“We are respectful of our employees' desire to not choose to be vaccinated,” he said.
Two other retirement communities in the Fort Myers area, Shell Point Village and Cypress Cove, declined to discuss their employee vaccination policies.
Moorings Park, NCH encourage but don't require workers to be vaccinated
At Moorings Park in Naples, 97% of the 1,000 residents are vaccinated and two-thirds of the 850 employees have gotten the shots although it’s not required of employees, said Dan Lavender, chief executive officer.
Moorings Park has watched how some retirement communities that required workers be vaccinated have lost employees, in some instances up to 15% of their workforces, Lavender said.
The decision at Moorings Park is to wait for the vaccines to be fully approved by the federal government as opposed to the current emergency use authorization, and to see if booster shots will be needed, he said.
“We feel right now there are a lot of unknowns,” Lavender said.
Moorings Park has consulted with the NCH Healthcare System, the dominant hospital provider in Collier County, which is not requiring the vaccine for its workforce.
“Like NCH, we are educating, encouraging and incentivizing the vaccine for (employees),” Lavender said.
Employees at Moorings Park who get the shots earn wellness points that help reduce their premiums for health insurance, he said.
The Florida Life Care Residents Association, which represents 14,000 seniors in 71 retirement communities across the state, said 30 communities have mandated the shots for employees and the rest are strongly encouraging it, Executive Director Bennett Napier said.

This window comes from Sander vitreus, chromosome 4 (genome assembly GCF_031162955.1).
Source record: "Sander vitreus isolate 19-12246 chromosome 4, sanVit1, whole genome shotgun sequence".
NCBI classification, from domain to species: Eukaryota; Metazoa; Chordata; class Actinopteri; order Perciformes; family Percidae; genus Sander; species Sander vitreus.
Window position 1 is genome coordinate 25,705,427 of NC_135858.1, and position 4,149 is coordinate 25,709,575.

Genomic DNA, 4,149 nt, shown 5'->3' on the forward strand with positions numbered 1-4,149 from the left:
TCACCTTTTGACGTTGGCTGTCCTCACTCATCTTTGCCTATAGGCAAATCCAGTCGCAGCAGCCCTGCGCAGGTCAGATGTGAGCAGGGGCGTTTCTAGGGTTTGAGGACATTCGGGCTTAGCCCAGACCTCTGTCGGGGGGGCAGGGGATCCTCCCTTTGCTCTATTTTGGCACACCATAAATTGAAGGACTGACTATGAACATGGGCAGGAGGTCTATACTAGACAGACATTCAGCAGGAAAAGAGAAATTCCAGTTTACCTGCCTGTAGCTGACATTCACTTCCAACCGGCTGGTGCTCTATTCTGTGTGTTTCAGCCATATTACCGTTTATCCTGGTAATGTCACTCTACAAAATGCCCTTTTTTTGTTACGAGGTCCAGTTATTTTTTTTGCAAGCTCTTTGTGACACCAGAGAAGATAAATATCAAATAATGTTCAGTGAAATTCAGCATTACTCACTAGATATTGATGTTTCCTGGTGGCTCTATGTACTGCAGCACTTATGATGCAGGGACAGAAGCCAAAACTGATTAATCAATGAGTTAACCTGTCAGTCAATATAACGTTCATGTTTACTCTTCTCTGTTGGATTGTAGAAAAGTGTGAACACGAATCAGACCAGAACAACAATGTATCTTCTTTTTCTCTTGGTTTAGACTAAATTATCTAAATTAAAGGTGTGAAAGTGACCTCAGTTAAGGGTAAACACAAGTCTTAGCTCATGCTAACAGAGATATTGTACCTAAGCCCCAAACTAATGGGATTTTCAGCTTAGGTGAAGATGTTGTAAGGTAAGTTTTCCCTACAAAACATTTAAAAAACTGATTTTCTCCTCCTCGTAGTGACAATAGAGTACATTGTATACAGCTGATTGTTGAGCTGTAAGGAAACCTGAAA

Residents’ councils at retirement communities overwhelmingly want employees vaccinated, Napier said.
They don’t want to see dining rooms and social activities shut down again if employees are infected, and they want their families to feel safe when they visit, he said.
The drawback for the retirement communities, many of which are corporate owned, is maintaining their workforces and that’s highly competitive now, he said.
Requiring the vaccine may cause some employees who object to it to seek jobs where it is not required, he said.
“Workforce retention is one of the biggest issues,” he said.
Senior living companies that require workers to be vaccinated
Nationally, some large corporate owners of retirement communities have required the vaccine for employees.
Atria Senior Living headquartered in Kentucky announced Jan. 11 that its 10,000 employees be vaccinated by May 1. The company owns 200 senior communities with 15,000 residents, including Gladwell Fort Myers.
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In early May, Atria announced that 98% of employees are vaccinated.
“We made the decision because we believe our residents deserve to live, and our employees deserve to work, in a vaccinated environment,” John Moore, chairman and chief executive officer, said in a May 7 news release.
Juniper Communities, based in New Jersey with 25 communities and 2,000 employees, announced in January that employees must get vaccinated.
“My belief is that you want to do this (getting vaccinated) for the common good, and that’s our culture,” Lynne Katzmann, chief executive officer and founder of Juniper, said in a statement.
"When COVID started we had a single goal, to prevent illness and foster well-being. Making getting vaccinated a condition of employment is in concert with other choices Juniper Communities made during the pandemic," Katzmann said.
At Juniper, 98% of employees have been vaccinated, the same as its rate for residents. The company in 2019 sold two properties in Naples and Cape Coral.
About 40 employees sought jobs elsewhere because of the vaccine requirement, according to the company.
Sunrise Senior Living, a Virginia-based company with four of its 270 retirement communities in Florida, announced in March that the vaccine is required for employees.
Being vaccinated is an “essential job function for all new and current” employees and must be done by July 31, the company said.
“The decision was made carefully with advice from public health officials to promote the safety of everyone,” according to a company statement.
Sunrise’s Florida locations are in Jacksonville, Boynton Beach, Boca Raton and Tampa.